1st XV Match Report V Ampthill (A) Sat 01/10/2016 

Saturday 1st October 2016 - at Ampthill

Attendance:        472?                  Referee: Philip Davies

Teams

Karim Lynch

15

Mike Penn

Pete Weightman

14

Drew Cheshire

Sam Hanks

13

Greg King

Will Goodge

12

Alex Grove

Sam Baker

11

Mark Harrison

Stef Jones

10

Elliot Bale

Kevin Barret

9

Sam Brown

Matt Beesley

1

Tom Fidler

Viliami Ma'asi

2

Adam Caves

Aleki Lutui

3

James Elliot

Paino Hehea

4

Greg Charlton

Ben Gulliver

5

Aaron Crofts

Robert Bell

6

Harry Hone

Maama Molitika

8

Jacques Le Roux

Joe Bercis

7

Jack Preece

Replacements

 

 

James Fish

16

James Burgoyne

Matt Collins

17

Will Crane

Loti Molitika

18

Chris Brightwell

Michael Wilson

19

George Grieve

Joseph Tarrant

20

Ed Sheldon

 

The game as it happened

 

 

03

0-3

Pen Elliot Bale

Try Weightman

08

5-3

 

Con Stef Jones

09

7-3

 

Try Maama Molitika

20

12-3

 

Con Stef Jones

21

14-3

 

 

33

14-8

Try Mark Harrison

Rep Fish for Ma’asi

40

14-8

 

 

48

14-8

Rep Chris Brightwell for Greg Charlton

 

53

14-8

Rep Will Crane for Adam Caves

Rep Collins for Lutui

55

14-8

 

Try Paino Hehea

56

19-8

 

 

60

19-8

Rep Ed Sheldon for Sam Brown

Rep Wilson for Calder

62

19-8

 

YCRobert Bell

64

19-8

 

YCMaama Molitika

66

19-8

 

Rep Molitika for Weightman

68

19-8

 

Rep Weightman for Hehea

76

19-8

 

Rep Tarrant for Hanks

79

19-8

 

 

79

19-8

Rep George Greve for Elliot Bale

 

79

19-8

Rep James Burgoyne for Tom Fidler

Try Stef Jones

79

24-8

 

Con Stef Jones

80

26-8

 

RC Maama Molitika

80

26-8

 

 

 

Match Report

By Paul Smith - Birmingham Mail

Maggs critical as Mose defeated by tough hill

Birmingham Moseley’s four-match unbeaten start to the National One season came to a  crashing halt in the rolling Bedfordshire countryside, as Ampthill claimed a comprehensive win.

The home side have climbed rapidly through the leagues, going up five levels in ten years. They have built an impressive squad containing five Tongans, plus some seasoned campaigners, including ex-Coventry lock Ben Gulliver, and in former Newport Gwent Dragons fly-half Stef Jones they had the game’s most influential figure.

However, Moseley only had themselves to blame for a defeat which stemmed from their inability to convert territory and possession into points or to win enough of the collisions.

Their disappointing display was summed up by their failure to score during a final quarter when Ampthill were reduced to 13 players through yellow cards for flanker Rob Bell and No.8 Maama Molitika, who also subsequently received a last-minute red for a high, swinging arm tackle.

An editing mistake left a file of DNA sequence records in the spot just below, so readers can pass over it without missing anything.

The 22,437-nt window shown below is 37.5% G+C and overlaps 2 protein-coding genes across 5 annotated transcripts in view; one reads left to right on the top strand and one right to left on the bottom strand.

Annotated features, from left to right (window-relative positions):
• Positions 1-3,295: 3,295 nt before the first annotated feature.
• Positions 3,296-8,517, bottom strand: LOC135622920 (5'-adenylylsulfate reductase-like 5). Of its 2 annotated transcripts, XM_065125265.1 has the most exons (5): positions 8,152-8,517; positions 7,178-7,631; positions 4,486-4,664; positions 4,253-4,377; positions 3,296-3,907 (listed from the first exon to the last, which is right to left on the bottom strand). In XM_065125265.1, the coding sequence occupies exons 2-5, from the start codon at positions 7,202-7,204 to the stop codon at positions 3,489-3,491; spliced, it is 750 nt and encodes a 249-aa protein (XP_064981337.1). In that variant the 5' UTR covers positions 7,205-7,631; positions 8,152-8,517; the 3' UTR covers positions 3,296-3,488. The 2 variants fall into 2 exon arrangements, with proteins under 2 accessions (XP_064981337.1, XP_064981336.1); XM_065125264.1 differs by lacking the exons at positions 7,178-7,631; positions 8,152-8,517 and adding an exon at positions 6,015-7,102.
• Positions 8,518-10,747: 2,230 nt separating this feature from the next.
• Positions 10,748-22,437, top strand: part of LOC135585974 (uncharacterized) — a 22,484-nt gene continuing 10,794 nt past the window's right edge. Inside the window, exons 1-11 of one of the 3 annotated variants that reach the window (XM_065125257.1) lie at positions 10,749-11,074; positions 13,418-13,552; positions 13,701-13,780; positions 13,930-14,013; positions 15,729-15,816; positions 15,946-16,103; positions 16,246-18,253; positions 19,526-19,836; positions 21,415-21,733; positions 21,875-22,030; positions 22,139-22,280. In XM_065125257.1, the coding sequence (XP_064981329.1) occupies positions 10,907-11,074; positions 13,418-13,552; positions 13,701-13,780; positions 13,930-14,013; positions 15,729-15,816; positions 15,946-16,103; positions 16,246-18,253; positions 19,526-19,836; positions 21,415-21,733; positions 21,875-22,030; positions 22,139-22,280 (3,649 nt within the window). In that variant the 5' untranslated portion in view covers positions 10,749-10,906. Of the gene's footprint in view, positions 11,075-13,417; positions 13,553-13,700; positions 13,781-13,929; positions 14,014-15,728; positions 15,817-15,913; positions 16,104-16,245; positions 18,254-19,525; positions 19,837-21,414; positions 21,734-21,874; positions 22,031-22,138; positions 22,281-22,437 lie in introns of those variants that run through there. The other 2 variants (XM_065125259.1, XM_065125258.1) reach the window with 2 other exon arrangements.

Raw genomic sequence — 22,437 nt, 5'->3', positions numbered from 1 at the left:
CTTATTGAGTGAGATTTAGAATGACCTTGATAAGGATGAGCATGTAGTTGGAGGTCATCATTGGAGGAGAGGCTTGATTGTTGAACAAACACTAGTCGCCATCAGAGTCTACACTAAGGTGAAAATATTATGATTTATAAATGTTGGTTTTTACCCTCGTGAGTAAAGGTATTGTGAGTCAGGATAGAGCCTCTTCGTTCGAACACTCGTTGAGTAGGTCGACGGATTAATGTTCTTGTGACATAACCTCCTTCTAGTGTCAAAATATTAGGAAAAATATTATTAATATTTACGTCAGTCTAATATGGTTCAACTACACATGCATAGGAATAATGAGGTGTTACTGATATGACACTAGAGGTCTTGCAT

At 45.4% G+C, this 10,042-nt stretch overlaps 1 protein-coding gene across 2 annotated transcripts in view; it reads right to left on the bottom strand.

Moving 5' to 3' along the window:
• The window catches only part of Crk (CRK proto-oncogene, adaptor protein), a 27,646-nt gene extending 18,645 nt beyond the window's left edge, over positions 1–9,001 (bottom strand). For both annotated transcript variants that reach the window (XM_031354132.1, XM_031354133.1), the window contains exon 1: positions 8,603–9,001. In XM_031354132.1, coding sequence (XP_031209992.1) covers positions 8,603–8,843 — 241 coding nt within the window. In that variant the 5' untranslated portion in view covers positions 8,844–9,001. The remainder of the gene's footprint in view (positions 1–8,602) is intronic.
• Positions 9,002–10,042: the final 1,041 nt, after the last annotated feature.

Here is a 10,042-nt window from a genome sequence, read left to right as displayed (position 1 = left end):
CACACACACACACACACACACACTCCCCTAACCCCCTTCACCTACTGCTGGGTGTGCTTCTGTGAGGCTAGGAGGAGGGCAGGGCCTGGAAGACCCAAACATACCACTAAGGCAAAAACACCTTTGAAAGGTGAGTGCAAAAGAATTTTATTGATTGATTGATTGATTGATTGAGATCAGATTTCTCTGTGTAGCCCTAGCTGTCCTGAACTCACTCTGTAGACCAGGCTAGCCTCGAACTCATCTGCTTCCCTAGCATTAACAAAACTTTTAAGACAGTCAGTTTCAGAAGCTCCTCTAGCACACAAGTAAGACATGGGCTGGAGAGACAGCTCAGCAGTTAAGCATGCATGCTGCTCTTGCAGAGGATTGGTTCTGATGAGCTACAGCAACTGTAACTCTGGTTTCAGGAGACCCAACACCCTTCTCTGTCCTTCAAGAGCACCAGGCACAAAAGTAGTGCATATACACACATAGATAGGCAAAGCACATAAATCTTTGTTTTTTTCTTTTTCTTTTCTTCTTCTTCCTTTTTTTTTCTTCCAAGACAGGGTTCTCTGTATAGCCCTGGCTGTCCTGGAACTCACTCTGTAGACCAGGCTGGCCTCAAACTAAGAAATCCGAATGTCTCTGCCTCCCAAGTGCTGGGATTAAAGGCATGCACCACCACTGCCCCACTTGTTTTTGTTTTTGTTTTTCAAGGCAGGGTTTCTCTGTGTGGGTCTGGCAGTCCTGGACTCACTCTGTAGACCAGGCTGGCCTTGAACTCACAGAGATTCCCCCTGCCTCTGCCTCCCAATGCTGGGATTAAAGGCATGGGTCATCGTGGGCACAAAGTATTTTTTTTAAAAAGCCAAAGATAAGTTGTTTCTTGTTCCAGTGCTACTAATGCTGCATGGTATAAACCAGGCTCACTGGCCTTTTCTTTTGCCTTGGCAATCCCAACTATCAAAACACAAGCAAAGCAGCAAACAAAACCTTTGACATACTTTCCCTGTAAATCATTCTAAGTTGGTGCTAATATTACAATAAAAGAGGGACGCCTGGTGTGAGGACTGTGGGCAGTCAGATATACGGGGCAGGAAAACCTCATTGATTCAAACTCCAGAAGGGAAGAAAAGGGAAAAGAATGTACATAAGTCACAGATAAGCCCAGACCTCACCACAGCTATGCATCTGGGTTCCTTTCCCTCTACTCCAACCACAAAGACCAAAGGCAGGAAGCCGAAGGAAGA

Director of rugby Kevin Maggs said his team’s performance belied their preparation, which could not have gone better.

“After having the best week’s training of the season so far, ending with an outstanding session on Thursday night, we got to Ampthill and couldn’t string five phases together,” he said.

“We know everyone is going to want a piece of us as we’ve come down from the Championship, and fair play to Ampthill who looked hungrier than us.”

Perhaps Moseley’s only consolation was a brilliant 70-metre counter-attack try five minutes before the interval, conjured up by Mike Penn and Alex Grove, and finished off by the speedy Mark Harrison.

But by then they had already twice left the defensive door open for their hosts, and Ampthill skipper Molitika, plus winger Pete Weightman, after a 50-metre Jones break, needed no second invitation to scoot through it.

Things were no better after the break, when another of the South Sea island enclave, Paino Hehea, was left with the simplest of touchdowns when the visitors threw a defensive lineout straight into his waiting hands.

To cap things off, Moseley attempted to chip into non-existent space from behind their own line, only to present Jones with a gift-wrapped bonus-point try in the dying minutes.

After singling out flanker Jack Preece’s outstanding display for fulsome praise, Maggs was critical of a number of his players, who he felt lacked accuracy and in some cases the required level of intensity.

“I’m disappointed with some of our players who at times were walking around,” he said. “We missed lots of chances but we never hung on to the ball for long enough, then we committed suicide at the end.

“We had enough possession to be in the game but poor decisions and poor execution cost us, on top of which the work rate from a few lads was nowhere near good enough.’’